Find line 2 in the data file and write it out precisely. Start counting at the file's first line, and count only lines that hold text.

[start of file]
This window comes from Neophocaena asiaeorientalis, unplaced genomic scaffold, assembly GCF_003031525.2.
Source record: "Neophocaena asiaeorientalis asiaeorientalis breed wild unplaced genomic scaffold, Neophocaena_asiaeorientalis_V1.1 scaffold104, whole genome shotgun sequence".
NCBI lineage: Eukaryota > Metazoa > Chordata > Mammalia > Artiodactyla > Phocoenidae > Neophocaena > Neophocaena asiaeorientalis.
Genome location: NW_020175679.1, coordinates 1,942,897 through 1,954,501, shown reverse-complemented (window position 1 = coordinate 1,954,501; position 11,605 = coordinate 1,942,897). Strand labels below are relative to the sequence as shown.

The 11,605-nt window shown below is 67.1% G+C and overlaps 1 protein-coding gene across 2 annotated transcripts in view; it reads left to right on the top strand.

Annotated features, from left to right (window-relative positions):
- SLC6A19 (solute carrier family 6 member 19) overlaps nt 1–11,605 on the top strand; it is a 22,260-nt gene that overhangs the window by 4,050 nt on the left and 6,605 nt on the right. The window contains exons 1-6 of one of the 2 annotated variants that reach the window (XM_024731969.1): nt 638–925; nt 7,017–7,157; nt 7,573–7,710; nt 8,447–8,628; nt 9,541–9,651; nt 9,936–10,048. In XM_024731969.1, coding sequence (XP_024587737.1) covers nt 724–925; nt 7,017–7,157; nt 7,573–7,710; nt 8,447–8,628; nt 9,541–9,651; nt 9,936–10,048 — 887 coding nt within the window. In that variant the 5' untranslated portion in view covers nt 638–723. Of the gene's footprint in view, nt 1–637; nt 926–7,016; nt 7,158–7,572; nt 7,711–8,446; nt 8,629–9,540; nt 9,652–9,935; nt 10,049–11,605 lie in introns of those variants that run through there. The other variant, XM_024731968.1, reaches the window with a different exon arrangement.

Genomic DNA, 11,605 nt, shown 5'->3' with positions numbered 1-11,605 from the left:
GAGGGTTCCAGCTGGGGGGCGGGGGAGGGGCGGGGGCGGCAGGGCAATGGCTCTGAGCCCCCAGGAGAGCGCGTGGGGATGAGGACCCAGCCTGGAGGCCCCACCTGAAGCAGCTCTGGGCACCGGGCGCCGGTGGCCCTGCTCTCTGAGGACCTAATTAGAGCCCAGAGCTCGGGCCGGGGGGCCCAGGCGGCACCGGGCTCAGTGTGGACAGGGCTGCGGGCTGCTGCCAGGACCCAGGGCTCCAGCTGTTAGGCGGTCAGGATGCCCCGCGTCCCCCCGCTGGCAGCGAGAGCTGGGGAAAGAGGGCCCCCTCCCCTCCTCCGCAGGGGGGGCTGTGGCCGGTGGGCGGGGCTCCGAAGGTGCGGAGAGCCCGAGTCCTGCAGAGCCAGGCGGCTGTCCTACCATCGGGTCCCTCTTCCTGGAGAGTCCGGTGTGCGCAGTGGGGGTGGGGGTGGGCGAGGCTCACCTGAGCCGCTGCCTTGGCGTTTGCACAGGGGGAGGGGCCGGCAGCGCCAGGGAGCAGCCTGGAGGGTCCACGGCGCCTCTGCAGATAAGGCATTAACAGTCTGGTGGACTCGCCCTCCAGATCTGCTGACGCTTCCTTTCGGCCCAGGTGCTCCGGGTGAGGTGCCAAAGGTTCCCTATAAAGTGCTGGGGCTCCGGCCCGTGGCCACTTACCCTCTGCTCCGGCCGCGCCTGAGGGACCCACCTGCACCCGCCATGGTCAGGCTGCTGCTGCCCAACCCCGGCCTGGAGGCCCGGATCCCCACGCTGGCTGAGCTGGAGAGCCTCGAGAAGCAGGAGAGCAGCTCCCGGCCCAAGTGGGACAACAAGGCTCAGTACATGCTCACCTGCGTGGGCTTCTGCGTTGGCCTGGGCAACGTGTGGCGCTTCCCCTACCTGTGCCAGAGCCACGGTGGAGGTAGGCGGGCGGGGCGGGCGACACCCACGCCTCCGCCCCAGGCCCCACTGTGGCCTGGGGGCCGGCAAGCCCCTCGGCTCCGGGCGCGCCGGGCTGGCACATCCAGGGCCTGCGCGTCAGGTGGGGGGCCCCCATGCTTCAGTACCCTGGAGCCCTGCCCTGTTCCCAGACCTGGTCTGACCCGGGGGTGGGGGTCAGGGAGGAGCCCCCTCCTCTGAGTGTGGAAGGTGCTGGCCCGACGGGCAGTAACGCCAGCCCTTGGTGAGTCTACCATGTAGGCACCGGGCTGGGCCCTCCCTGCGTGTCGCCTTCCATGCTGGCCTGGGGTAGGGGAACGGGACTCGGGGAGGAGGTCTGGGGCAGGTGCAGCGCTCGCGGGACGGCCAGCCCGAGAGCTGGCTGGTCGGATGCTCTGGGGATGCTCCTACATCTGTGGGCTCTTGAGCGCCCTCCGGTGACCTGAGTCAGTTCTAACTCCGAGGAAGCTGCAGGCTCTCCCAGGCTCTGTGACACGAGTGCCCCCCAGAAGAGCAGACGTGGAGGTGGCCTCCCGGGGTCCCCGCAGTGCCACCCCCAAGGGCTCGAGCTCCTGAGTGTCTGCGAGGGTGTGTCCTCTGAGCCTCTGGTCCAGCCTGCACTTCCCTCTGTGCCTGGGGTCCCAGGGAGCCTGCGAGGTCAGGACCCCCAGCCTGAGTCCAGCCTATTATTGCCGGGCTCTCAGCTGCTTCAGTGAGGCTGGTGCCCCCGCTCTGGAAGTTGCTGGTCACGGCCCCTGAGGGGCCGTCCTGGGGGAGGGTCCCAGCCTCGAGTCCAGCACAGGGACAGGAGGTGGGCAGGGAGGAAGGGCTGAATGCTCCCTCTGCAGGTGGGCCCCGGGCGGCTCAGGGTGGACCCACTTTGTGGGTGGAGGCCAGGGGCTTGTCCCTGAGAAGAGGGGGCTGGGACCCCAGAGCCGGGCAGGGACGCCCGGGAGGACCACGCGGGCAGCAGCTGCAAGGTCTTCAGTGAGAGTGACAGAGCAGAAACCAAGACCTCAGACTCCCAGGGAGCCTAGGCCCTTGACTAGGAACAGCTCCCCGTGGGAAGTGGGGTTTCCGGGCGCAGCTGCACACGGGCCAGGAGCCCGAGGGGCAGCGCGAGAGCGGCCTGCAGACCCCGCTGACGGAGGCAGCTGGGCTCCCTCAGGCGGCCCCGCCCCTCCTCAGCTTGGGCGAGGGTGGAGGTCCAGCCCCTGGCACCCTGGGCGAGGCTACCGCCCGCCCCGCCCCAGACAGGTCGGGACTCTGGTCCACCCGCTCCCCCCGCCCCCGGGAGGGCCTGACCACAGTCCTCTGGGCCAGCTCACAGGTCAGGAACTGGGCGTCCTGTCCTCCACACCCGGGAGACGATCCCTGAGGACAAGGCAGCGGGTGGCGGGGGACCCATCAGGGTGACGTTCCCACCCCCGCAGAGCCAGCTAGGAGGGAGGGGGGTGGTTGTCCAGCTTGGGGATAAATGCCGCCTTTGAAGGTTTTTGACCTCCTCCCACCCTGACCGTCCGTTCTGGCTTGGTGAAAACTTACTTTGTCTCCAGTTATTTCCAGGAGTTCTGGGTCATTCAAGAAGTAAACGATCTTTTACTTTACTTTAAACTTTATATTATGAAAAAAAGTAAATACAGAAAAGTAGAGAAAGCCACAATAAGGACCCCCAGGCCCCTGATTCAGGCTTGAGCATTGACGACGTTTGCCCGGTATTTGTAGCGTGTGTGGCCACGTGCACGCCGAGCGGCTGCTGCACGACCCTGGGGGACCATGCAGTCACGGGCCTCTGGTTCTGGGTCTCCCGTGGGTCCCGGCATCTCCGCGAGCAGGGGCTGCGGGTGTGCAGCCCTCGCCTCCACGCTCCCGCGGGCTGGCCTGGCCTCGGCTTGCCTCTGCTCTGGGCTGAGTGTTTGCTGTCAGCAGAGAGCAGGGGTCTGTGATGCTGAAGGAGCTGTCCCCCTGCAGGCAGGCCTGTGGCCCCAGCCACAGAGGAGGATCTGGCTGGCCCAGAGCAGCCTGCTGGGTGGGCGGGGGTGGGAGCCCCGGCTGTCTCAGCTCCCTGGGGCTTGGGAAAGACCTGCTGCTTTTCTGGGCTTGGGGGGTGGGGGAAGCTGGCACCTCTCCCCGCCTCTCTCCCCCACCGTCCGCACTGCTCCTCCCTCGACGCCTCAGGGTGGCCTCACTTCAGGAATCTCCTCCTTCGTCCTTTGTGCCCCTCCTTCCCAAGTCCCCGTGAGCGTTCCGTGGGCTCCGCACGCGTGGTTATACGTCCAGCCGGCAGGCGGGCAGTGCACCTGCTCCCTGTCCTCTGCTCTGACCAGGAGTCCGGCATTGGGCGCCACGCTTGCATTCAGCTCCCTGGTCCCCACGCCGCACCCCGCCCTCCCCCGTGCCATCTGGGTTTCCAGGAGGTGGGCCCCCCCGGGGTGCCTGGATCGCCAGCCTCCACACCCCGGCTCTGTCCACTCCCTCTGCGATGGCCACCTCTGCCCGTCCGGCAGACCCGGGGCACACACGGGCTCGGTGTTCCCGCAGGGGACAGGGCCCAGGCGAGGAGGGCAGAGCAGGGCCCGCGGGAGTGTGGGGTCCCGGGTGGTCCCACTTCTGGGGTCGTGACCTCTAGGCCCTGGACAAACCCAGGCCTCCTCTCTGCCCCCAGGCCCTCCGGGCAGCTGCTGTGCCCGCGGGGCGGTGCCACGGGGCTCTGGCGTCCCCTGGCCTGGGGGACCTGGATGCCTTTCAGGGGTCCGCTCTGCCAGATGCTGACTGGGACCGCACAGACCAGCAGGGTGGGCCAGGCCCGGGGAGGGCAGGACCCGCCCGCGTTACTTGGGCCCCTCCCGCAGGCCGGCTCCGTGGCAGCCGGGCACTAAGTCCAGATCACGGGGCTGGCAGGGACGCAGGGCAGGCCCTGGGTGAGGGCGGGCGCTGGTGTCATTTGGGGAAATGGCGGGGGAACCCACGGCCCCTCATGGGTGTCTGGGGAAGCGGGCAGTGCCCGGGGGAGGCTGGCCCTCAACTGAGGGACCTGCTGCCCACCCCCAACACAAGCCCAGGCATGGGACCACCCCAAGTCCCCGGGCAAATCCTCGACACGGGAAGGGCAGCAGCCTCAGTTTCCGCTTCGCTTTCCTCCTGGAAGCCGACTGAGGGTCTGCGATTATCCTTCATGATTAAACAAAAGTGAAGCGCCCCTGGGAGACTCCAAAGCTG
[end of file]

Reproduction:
Source record: "Neophocaena asiaeorientalis asiaeorientalis breed wild unplaced genomic scaffold, Neophocaena_asiaeorientalis_V1.1 scaffold104, whole genome shotgun sequence".